Double tracks have been a mainstay of music for centuries, most recently popularized in the rap game by Tyler, the creator, who has had this type of song in all but one of his studio projects. Like Liam Neeson in “Taken”, it requires a very special skill set – the ability to blend two completely different themes into one piece.
Thugger makes his first attempt on a double track on “Stupid / Asking”, singing to a slow, vibey beat of Charlie Handsome and Metro Boomin, followed by a bass boosted minute produced by Taurus, Crater and Yo Benji. The two sides are related, having chorus from the point of view of an unnamed lover.
Thugger says “You must be stupid, you must be stupid” over and over in the first part, not trying too hard but focusing instead on the production. The beats with Thug’s vocal inflection are paired perfectly, making this one of the loudest songs in the entire project.
“Asking” is not as loud as the first part, but the transition between the two stories is executed seamlessly as Thug uses a variety of vocal inflections to introduce the different rhythm. Like a vintage thug, he expresses his passion for this person by saying “I’m tired of asking” with a piano and a violin to conclude the song.
A jump: scoliosis
Thug does some of his worst writing in this album on “Scoliosis”, and it doesn’t sound original and recycled from previous albums.
It follows the untimely COVID-19 joke with the phrase “I was fucking your daughter”. Then Lil Double O jumps in for his feature, starting his verse with the same line before talking about his multitude of guns and women – the same bars every rapper repeats in his songs today.
Still, the flute in the background for most of the song is catchy, along with Thug’s adlibs saying “Woo” and “Hoo”. But with references to the Slime group, it looks like a throwaway that didn’t make it into “Slime Language 2”. This song is a good transition to Bubbly, but it really shouldn’t have been on this album in the first place.
Hardest Bars: Die Slow (with Strick)
On Thug’s opening track, he surprises listeners with his sweet vocals that shine over the song’s silent production. This introduction is more like a ballad than a rap song. Thug lets the floodgates open on what he has on his mind, talking about his relationship with his mother and family.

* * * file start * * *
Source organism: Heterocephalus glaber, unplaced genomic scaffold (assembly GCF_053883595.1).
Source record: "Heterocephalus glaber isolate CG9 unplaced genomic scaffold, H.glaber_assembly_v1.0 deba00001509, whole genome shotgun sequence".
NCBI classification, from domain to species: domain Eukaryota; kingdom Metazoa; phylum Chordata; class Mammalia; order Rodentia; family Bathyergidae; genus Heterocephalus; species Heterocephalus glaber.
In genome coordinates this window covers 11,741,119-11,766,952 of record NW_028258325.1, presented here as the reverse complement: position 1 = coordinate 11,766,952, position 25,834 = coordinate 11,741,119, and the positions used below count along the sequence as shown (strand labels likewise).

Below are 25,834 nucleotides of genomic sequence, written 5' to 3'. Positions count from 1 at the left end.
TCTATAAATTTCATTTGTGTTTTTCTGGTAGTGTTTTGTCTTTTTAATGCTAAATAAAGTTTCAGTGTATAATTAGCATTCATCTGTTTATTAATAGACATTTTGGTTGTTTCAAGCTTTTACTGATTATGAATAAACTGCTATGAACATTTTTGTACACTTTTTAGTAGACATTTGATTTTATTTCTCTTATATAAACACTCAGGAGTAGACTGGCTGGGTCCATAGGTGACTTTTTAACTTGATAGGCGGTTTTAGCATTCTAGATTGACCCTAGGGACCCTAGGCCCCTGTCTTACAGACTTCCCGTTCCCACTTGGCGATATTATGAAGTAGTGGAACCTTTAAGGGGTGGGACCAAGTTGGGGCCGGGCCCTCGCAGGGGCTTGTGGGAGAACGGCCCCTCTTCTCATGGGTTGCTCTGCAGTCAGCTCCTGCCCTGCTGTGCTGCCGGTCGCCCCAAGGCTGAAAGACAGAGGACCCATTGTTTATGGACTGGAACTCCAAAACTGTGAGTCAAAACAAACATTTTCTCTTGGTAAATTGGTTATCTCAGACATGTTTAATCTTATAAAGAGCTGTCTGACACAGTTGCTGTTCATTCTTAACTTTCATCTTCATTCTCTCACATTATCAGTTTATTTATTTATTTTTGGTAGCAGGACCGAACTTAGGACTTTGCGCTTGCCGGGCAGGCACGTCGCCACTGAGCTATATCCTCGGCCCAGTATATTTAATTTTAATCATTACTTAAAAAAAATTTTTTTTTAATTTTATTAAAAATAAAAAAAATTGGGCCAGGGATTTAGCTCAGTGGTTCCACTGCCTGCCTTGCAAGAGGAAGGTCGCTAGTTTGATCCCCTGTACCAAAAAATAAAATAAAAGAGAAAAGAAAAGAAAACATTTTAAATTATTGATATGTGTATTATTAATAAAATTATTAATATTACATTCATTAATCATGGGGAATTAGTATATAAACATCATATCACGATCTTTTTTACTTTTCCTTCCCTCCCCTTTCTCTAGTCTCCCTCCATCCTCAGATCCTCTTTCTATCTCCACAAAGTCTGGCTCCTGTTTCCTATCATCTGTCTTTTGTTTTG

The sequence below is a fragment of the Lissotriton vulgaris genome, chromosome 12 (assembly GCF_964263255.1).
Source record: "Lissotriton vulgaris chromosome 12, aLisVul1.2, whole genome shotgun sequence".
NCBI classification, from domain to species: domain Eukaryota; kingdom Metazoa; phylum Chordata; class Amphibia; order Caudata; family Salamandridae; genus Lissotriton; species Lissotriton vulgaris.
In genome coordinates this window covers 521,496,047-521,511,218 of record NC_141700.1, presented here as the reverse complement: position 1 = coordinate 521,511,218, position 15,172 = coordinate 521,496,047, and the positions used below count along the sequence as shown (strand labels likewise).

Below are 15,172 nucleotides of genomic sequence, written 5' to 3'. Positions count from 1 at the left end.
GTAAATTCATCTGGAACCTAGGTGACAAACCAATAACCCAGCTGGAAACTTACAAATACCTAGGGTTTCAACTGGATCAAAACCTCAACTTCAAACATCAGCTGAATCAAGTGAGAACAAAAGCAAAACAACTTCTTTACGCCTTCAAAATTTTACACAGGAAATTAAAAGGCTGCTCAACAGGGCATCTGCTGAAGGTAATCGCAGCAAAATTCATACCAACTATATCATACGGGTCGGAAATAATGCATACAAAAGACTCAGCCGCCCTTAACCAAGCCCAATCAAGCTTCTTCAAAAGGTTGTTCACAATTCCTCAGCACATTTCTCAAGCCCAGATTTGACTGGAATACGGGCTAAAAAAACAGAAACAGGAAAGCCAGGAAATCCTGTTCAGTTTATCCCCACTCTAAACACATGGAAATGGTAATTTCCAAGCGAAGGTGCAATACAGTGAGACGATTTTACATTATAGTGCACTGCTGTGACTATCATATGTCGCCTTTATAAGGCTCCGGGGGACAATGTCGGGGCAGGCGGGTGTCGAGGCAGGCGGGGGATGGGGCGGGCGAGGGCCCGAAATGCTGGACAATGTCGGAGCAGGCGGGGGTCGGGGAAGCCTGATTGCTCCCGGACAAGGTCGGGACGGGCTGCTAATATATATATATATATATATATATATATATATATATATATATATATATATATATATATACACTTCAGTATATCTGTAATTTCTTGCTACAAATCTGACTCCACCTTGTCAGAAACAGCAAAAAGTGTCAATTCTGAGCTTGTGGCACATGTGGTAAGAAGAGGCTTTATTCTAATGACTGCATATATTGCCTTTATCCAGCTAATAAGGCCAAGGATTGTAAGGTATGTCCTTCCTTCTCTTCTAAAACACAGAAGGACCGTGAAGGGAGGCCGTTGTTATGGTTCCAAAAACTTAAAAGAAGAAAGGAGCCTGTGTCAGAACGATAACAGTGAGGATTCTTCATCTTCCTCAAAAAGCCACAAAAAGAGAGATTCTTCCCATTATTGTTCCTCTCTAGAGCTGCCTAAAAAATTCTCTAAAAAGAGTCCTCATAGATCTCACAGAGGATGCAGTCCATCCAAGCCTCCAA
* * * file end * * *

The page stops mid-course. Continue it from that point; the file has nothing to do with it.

But Thug also comments on the country’s political landscape, highlighting how Americans end up being divided on some of the most controversial topics affecting society. He says in the third line how he sees through this facade, not adhering to the standards expected of people across the country.
He ends the thought with a metaphor of diamonds and pearls, showing how some people shine through these obstacles, but most get irritated and defensive like a mollusk producing a pearl.
The entire album is a nice change of pace from the content Thug has produced for his avid listeners over the past few years. But sometimes this project deviates from its early themes which showcase Thug’s emotions throughout the pandemic and even before that with the album’s early references to police brutality.
Although Thug is the king of party jams, he needs to take more risks and continue to develop the few meaningful tracks on this album. The arbitrary transition to trap songs is completely unnecessary on projects like this, which are meant to strike an emotional chord with its listeners.
But it’s a transformation from what we already know of Thug, his second rendition of trying to make music that transcends the surface level of mainstream rap music. This album is almost perfect if three or four tracks were taken out, and I hope Thug will return to that emotional maturity soon.
Posted on October 27, 2021 at 11:38 p.m.